It is sad how badly Statistics Canada has botched their financial data acquisition initiative. They do incredibly important work for Canada, collecting, compiling, and reporting on the data that governments need to make informed decisions. They have a strong record of doing this job well.
When the Harper government cancelled the mandatory long-form census, there was an uprising of public support from many people and groups in Canada, CCLA included. That goodwill has lingered in our collective consciousness. So it is unfortunate that the agency has squandered that social capital with the current proposal to collect initially identifiable (albeit ultimately de-identified) records pertaining to half a million Canadian households without planning to ask consent or provide notice.
To do so, they rely on the authority of the Statistics Act, written in the age of paper files and folders, to demand information from third parties, and on an interpretation of section 7(3)(c.1) in PIPEDA, our private sector privacy law that allows businesses to disclose information without notice or consent of the individual to a government institution in order to administer a law.
But judging from the public outcry, this is one of those times when what is legal and what is right or fair don’t feel like exactly the same thing.
Financial information is profoundly sensitive and deeply personal. It is also highly revealing of the intimate details of our daily activities—where we spend our money reflects our necessities, our priorities, and our frivolities. And there are strong social norms about money. While we regularly ask new friends what they do, most of us would never ask them how much cash it brings in. When a colleague buys a new house, we might ask what neighbourhood it is in or how many bedrooms it has, but probably not how much she paid for it.
None of that means we don’t need accurate, detailed and reliable information about how much people make or how they spend it to develop evidence-based public policy. We do. And we clearly need a way to collect such information in sufficient quantity and quality to do the necessary analyses. Up until now, StatsCan did this through voluntary surveys. The 2016 financial security survey asked 20,000 potential participants to voluntarily provide information about their income and spending habits. StatsCan argues that participation in such surveys is getting too low to get good data. What they don’t explain is why, if a potential participant pool of 20,000 was presumably adequate (and realistically, the number they asked was inflated to account for the fact some people wouldn’t respond), why is it proportionate to ask for data about 500,000 households—which realistically means over a million individuals– now? And if traditionally such data was collected on a voluntary basis in the past, why is it suddenly necessary to do so without consent? Note, we don’t ask why they prefer to do it without consent, because that’s clear: from a research perspective your sample will be more representative of a population if individuals don’t self-select to take part. What we ask is why is it necessary?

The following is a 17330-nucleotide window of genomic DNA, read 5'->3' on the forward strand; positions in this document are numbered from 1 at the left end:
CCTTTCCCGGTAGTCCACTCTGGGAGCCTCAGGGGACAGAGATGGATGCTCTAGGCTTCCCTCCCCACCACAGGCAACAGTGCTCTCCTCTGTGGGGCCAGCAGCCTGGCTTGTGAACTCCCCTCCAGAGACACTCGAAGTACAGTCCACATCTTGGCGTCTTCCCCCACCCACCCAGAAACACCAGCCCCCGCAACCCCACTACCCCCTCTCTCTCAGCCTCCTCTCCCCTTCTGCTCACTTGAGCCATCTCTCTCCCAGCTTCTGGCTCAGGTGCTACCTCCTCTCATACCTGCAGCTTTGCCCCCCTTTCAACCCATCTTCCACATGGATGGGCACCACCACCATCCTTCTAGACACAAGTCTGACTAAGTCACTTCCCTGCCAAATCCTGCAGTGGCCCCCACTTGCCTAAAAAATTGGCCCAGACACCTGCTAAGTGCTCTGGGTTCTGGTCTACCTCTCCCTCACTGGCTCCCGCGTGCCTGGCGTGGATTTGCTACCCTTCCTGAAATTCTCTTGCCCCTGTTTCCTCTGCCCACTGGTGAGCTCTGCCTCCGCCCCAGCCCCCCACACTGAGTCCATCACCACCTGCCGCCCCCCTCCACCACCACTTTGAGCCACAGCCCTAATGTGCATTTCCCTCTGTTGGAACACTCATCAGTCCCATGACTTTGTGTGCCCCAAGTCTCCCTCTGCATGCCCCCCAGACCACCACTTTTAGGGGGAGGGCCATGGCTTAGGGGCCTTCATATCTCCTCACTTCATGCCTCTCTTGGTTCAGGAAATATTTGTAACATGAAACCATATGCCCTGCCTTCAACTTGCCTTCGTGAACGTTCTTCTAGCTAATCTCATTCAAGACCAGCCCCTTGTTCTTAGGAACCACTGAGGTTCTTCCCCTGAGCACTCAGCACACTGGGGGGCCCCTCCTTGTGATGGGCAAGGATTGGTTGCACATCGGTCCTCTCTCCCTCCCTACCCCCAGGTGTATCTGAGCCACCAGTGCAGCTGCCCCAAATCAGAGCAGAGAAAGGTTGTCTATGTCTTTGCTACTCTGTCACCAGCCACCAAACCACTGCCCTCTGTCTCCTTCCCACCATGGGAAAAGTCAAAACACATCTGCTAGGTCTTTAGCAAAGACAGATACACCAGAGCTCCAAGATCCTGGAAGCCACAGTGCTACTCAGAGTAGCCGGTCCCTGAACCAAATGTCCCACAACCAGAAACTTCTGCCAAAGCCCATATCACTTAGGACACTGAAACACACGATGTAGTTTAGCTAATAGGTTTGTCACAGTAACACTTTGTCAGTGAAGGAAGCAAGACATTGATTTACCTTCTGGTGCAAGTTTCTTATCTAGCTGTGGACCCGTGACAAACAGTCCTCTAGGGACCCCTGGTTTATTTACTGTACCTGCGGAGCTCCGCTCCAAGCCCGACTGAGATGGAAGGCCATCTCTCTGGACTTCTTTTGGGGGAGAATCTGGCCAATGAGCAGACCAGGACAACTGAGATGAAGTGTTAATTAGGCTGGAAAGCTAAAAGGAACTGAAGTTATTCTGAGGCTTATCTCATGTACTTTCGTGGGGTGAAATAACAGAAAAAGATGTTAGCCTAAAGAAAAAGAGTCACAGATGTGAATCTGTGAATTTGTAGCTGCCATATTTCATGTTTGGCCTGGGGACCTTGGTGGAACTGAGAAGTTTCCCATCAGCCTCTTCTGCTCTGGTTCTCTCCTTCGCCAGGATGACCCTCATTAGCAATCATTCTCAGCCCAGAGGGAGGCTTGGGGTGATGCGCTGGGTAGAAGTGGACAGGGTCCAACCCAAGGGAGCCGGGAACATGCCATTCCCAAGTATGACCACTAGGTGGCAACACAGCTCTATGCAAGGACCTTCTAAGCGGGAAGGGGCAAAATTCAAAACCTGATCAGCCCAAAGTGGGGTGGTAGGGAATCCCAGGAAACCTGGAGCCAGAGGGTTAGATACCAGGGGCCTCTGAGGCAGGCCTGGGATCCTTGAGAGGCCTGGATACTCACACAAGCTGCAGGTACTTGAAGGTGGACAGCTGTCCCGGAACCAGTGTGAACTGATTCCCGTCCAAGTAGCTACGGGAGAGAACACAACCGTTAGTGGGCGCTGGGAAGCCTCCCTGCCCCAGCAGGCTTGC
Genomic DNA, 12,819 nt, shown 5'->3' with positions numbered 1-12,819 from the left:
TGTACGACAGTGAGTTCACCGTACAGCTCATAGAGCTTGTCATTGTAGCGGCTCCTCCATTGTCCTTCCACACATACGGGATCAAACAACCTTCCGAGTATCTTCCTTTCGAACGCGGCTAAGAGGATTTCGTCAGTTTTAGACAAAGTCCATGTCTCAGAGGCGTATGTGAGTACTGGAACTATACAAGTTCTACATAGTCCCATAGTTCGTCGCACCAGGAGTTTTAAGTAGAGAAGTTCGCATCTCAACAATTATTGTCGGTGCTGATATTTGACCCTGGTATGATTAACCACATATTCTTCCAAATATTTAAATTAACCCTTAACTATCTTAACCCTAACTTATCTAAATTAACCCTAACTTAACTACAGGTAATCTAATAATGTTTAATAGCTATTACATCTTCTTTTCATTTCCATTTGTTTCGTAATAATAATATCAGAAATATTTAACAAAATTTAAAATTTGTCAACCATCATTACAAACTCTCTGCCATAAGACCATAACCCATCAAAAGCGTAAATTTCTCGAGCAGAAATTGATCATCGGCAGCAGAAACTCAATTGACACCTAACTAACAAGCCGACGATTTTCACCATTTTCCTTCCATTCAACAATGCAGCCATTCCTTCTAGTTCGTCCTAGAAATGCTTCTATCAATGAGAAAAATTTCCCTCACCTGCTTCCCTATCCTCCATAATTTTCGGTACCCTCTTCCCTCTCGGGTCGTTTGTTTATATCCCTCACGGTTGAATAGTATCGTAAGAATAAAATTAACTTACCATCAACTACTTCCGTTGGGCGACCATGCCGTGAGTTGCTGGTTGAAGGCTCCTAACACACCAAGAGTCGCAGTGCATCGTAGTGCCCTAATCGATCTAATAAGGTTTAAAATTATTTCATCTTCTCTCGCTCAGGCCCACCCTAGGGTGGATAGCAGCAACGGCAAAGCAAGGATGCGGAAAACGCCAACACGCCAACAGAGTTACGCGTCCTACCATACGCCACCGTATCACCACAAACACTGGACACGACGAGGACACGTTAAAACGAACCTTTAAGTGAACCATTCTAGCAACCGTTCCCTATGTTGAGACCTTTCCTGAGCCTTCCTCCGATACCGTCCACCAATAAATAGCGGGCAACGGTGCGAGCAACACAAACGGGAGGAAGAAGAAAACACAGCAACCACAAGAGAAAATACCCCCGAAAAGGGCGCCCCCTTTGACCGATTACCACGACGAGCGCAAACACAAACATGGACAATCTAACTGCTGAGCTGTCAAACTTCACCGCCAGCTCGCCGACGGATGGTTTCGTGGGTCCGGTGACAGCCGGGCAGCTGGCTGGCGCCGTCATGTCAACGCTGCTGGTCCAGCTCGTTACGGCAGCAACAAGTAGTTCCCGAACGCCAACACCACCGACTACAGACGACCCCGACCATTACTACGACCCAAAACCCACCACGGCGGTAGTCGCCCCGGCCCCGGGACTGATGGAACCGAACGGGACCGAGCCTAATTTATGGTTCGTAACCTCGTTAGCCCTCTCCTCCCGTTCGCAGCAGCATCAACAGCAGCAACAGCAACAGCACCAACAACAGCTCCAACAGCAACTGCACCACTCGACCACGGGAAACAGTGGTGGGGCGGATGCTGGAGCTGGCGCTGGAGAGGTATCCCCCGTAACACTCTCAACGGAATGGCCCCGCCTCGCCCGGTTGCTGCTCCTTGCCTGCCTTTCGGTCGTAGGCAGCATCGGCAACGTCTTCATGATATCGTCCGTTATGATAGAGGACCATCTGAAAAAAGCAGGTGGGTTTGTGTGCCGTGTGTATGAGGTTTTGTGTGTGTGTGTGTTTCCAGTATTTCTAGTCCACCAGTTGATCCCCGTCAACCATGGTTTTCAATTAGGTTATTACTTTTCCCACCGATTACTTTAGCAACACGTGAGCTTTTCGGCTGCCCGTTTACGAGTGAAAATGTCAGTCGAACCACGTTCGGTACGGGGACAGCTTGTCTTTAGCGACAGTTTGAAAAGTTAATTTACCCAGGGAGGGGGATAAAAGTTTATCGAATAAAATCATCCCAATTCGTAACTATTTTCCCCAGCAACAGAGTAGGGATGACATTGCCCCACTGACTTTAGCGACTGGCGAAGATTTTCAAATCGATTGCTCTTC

The words necessary and proportionate are important. When we are asked to give up privacy rights for public good, the purpose for the invasion must be genuinely necessary—not just easier or desired—and the degree of invasiveness must be proportionate to the societal benefit we receive. Big data thinking, which is at the heart of the StatsCan project, says more is better. For purposes of analysis, it probably is. But how about from a social benefit perspective, when the privacy interests of individuals in their banking information are weighted into the equation? Even when the information is going to be ultimately reported in aggregate, it will also be held, according to the privacy impact assessment in anonymized but highly detailed individual microdata files that may link the financial data with other demographics held by StatsCan. There are also valid concerns with data security when it is held by Shared Services Canada—remember, the last chief statistician resigned when forced to use that data service. At a minimum, these are not risks people should be forced to take; informed consent should be a baseline requirement.
StatsCan shot for the stars on this one. We need to bring them back to earth, but we also need to remember that here on earth, we still need sound data to create evidence-based policy. This has become a highly charged political issue, which is not going to facilitate the measured debate we so badly need. We must have a hard but essential public conversation about what kind of data is truly needed, in what quantity, and how and from whom it can be collected in ways that are demonstrably fair, privacy-protective and secure.